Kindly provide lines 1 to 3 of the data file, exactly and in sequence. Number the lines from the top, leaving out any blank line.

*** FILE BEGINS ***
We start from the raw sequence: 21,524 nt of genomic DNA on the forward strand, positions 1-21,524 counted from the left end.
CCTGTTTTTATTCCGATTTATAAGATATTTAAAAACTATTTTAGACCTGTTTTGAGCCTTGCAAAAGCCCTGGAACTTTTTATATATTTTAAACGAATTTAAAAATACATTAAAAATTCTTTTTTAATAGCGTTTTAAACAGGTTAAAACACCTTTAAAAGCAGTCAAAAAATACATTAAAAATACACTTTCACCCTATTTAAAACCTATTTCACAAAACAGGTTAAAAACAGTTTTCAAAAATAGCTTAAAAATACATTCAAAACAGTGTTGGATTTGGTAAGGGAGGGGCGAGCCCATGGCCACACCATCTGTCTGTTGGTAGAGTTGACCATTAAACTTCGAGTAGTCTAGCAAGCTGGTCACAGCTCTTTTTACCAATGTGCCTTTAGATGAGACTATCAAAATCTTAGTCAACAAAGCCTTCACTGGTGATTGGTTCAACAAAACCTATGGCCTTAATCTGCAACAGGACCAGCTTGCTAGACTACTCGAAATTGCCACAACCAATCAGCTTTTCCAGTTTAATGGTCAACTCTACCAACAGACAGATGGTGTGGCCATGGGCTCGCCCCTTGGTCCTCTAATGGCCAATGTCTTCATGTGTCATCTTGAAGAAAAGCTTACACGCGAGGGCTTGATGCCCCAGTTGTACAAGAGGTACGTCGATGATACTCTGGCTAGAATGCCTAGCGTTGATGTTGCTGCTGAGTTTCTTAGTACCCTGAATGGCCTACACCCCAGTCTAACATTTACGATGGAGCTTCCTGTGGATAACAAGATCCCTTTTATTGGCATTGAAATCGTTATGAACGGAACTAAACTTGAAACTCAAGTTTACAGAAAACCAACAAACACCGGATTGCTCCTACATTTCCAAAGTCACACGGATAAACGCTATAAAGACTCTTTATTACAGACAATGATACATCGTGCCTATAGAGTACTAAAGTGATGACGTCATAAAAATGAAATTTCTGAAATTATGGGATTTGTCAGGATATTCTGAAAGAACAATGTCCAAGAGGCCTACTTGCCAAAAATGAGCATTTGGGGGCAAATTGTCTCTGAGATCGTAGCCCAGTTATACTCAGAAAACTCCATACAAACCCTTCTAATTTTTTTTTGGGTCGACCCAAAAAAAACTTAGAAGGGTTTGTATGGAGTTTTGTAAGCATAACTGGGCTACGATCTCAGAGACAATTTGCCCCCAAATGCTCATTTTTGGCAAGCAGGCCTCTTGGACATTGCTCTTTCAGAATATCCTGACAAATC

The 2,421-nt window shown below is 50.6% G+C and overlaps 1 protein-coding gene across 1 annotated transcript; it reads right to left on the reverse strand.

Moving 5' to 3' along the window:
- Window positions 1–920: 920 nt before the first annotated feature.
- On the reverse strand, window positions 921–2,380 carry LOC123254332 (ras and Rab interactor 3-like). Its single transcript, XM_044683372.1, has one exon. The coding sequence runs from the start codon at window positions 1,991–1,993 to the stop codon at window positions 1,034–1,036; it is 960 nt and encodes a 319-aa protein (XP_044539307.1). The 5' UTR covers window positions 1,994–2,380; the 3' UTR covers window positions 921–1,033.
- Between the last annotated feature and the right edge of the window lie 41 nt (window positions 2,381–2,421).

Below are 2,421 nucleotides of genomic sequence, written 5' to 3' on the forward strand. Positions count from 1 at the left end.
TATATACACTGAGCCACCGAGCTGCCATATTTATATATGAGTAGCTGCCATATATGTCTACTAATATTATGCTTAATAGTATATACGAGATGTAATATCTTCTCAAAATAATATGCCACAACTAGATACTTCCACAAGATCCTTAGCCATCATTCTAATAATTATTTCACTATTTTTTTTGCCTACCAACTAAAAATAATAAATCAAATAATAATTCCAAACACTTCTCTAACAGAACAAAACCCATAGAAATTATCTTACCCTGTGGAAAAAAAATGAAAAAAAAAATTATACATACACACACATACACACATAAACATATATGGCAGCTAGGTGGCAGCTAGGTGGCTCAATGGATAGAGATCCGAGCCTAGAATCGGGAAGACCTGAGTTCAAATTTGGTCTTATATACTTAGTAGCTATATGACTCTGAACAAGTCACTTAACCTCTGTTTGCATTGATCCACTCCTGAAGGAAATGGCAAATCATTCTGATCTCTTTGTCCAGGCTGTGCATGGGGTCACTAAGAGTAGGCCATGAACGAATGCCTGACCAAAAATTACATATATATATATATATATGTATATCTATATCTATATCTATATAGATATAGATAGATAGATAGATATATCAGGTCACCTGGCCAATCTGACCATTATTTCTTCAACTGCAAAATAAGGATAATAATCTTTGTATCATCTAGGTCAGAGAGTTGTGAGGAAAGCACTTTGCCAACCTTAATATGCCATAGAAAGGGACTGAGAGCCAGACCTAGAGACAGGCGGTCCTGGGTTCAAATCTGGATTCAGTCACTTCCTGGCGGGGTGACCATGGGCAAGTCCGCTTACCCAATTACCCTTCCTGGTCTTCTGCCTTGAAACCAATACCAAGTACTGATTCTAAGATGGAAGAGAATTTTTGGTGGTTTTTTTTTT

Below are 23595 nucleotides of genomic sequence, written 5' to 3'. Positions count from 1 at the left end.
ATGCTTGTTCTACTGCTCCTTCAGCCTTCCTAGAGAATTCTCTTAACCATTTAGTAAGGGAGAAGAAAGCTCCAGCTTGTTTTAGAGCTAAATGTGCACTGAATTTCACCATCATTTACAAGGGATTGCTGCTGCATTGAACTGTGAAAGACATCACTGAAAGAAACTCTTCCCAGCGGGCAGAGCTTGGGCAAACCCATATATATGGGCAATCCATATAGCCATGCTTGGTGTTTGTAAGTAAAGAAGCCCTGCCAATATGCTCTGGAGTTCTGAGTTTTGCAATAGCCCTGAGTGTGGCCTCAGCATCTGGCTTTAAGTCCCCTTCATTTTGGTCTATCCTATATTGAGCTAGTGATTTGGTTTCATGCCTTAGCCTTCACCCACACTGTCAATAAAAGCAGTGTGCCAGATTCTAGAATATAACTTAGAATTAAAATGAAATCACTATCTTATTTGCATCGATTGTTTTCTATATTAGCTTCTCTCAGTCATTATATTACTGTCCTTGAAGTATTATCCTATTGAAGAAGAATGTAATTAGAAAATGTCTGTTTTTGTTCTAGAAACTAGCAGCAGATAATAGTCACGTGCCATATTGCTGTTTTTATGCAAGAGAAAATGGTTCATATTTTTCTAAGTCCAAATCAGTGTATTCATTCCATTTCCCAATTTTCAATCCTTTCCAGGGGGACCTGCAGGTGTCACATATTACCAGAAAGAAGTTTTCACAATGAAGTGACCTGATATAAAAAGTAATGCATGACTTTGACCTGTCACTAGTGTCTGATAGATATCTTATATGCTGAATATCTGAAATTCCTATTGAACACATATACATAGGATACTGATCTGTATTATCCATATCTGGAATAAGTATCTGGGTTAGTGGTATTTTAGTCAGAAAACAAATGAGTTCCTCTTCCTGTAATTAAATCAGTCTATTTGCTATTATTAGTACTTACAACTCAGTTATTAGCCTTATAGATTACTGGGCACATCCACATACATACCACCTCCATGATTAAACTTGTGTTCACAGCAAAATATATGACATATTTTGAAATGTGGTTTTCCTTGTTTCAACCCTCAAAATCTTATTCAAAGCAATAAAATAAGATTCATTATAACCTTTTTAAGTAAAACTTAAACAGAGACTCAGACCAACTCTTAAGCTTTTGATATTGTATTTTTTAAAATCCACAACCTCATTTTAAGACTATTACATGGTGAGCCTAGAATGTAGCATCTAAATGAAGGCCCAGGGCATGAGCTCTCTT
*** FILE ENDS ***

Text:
We start from the raw sequence: 21,524 nt of genomic DNA on the forward strand, positions 1-21,524 counted from the left end.
CCTGTTTTTATTCCGATTTATAAGATATTTAAAAACTATTTTAGACCTGTTTTGAGCCTTGCAAAAGCCCTGGAACTTTTTATATATTTTAAACGAATTTAAAAATACATTAAAAATTCTTTTTTAATAGCGTTTTAAACAGGTTAAAACACCTTTAAAAGCAGTCAAAAAATACATTAAAAATACACTTTCACCCTATTTAAAACCTATTTCACAAAACAGGTTAAAAACAGTTTTCAAAAATAGCTTAAAAATACATTCAAAACAGTGTTGGATTTGGTAAGGGAGGGGCGAGCCCATGGCCACACCATCTGTCTGTTGGTAGAGTTGACCATTAAACTTCGAGTAGTCTAGCAAGCTGGTCACAGCTCTTTTTACCAATGTGCCTTTAGATGAGACTATCAAAATCTTAGTCAACAAAGCCTTCACTGGTGATTGGTTCAACAAAACCTATGGCCTTAATCTGCAACAGGACCAGCTTGCTAGACTACTCGAAATTGCCACAACCAATCAGCTTTTCCAGTTTAATGGTCAACTCTACCAACAGACAGATGGTGTGGCCATGGGCTCGCCCCTTGGTCCTCTAATGGCCAATGTCTTCATGTGTCATCTTGAAGAAAAGCTTACACGCGAGGGCTTGATGCCCCAGTTGTACAAGAGGTACGTCGATGATACTCTGGCTAGAATGCCTAGCGTTGATGTTGCTGCTGAGTTTCTTAGTACCCTGAATGGCCTACACCCCAGTCTAACATTTACGATGGAGCTTCCTGTGGATAACAAGATCCCTTTTATTGGCATTGAAATCGTTATGAACGGAACTAAACTTGAAACTCAAGTTTACAGAAAACCAACAAACACCGGATTGCTCCTACATTTCCAAAGTCACACGGATAAACGCTATAAAGACTCTTTATTACAGACAATGATACATCGTGCCTATAGAGTACTAAAGTGATGACGTCATAAAAATGAAATTTCTGAAATTATGGGATTTGTCAGGATATTCTGAAAGAACAATGTCCAAGAGGCCTACTTGCCAAAAATGAGCATTTGGGGGCAAATTGTCTCTGAGATCGTAGCCCAGTTATACTCAGAAAACTCCATACAAACCCTTCTAATTTTTTTTTGGGTCGACCCAAAAAAAACTTAGAAGGGTTTGTATGGAGTTTTGTAAGCATAACTGGGCTACGATCTCAGAGACAATTTGCCCCCAAATGCTCATTTTTGGCAAGCAGGCCTCTTGGACATTGCTCTTTCAGAATATCCTGACAAATC

The 2,421-nt window shown below is 50.6% G+C and overlaps 1 protein-coding gene across 1 annotated transcript; it reads right to left on the reverse strand.